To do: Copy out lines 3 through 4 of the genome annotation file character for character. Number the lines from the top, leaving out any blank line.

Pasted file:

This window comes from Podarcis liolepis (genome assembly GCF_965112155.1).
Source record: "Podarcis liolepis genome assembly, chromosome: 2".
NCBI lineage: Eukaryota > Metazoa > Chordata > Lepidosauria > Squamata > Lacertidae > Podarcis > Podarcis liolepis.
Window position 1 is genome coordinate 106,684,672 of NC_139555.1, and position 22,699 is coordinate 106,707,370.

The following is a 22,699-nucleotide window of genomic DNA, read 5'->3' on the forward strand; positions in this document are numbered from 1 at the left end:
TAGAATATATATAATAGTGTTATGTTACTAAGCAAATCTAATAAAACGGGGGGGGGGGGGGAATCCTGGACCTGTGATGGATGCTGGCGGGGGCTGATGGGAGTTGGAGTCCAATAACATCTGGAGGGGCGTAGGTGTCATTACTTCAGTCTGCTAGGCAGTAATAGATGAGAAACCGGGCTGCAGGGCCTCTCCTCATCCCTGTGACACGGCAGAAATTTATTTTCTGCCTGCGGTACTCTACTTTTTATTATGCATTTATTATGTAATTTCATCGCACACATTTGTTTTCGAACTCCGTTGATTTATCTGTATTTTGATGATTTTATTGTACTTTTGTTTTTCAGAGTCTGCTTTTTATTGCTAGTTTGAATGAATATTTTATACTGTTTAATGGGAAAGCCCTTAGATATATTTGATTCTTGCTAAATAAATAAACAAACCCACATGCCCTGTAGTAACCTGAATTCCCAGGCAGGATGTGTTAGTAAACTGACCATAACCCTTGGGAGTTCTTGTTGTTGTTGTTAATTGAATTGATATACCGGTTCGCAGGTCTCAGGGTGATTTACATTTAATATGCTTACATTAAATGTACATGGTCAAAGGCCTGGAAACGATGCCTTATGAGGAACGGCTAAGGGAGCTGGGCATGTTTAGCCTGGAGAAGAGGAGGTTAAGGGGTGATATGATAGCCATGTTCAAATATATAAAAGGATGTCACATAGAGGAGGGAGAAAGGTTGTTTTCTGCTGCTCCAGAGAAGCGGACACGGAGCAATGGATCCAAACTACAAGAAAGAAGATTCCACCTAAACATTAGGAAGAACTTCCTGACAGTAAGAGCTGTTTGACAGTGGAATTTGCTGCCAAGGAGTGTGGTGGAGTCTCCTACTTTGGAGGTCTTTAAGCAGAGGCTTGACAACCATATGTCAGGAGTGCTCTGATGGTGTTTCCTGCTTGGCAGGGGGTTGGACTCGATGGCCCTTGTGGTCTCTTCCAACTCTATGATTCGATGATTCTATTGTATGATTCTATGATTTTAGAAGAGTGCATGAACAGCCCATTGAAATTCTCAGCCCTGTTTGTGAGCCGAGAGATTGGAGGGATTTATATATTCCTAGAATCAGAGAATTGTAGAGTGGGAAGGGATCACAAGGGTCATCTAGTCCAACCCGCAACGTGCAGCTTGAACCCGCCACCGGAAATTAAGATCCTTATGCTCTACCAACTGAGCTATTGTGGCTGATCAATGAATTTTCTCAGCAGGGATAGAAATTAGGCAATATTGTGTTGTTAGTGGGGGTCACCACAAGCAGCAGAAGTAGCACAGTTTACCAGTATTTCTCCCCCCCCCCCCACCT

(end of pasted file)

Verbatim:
NCBI lineage: Eukaryota > Metazoa > Chordata > Lepidosauria > Squamata > Lacertidae > Podarcis > Podarcis liolepis.
Window position 1 is genome coordinate 106,684,672 of NC_139555.1, and position 22,699 is coordinate 106,707,370.